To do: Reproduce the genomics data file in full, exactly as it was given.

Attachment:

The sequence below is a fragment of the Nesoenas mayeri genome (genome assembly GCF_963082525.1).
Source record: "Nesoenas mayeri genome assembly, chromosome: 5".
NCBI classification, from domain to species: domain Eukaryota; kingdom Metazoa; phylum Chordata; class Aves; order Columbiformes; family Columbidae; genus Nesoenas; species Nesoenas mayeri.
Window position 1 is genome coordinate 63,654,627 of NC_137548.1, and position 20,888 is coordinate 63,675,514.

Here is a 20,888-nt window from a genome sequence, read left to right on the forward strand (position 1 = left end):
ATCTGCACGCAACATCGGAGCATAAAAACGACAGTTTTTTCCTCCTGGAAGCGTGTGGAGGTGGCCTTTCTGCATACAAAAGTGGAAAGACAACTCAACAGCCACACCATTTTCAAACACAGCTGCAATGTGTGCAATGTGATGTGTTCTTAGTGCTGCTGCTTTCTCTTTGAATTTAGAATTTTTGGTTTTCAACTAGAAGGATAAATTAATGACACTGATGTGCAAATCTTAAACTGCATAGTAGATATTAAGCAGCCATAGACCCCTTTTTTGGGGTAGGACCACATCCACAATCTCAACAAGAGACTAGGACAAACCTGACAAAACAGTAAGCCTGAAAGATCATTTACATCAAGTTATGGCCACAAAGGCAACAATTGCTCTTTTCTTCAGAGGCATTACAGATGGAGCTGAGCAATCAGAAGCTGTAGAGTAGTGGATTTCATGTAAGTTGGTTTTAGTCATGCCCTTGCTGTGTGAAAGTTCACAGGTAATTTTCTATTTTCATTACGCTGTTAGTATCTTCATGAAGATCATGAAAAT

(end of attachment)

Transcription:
The sequence below is a fragment of the Nesoenas mayeri genome (genome assembly GCF_963082525.1).
Source record: "Nesoenas mayeri genome assembly, chromosome: 5".
NCBI classification, from domain to species: domain Eukaryota; kingdom Metazoa; phylum Chordata; class Aves; order Columbiformes; family Columbidae; genus Nesoenas; species Nesoenas mayeri.
Window position 1 is genome coordinate 63,654,627 of NC_137548.1, and position 20,888 is coordinate 63,675,514.

Here is a 20,888-nt window from a genome sequence, read left to right on the forward strand (position 1 = left end):
ATCTGCACGCAACATCGGAGCATAAAAACGACAGTTTTTTCCTCCTGGAAGCGTGTGGAGGTGGCCTTTCTGCATACAAAAGTGGAAAGACAACTCAACAGCCACACCATTTTCAAACACAGCTGCAATGTGTGCAATGTGATGTGTTCTTAGTGCTGCTGCTTTCTCTTTGAATTTAGAATTTTTGGTTTTCAACTAGAAGGATAAATTAATGACACTGATGTGCAAATCTTAAACTGCATAGTAGATATTAAGCAGCCATAGACCCCTTTTTTGGGGTAGGACCACATCCACAATCTCAACAAGAGACTAGGACAAACCTGACAAAACAGTAAGCCTGAAAGATCATTTACATCAAGTTATGGCCACAAAGGCAACAATTGCTCTTTTCTTCAGAGGCATTACAGATGGAGCTGAGCAATCAGAAGCTGTAGAGTAGTGGATTTCATGTAAGTTGGTTTTAGTCATGCCCTTGCTGTGTGAAAGTTCACAGGTAATTTTCTATTTTCATTACGCTGTTAGTATCTTCATGAAGATCATGAAAAT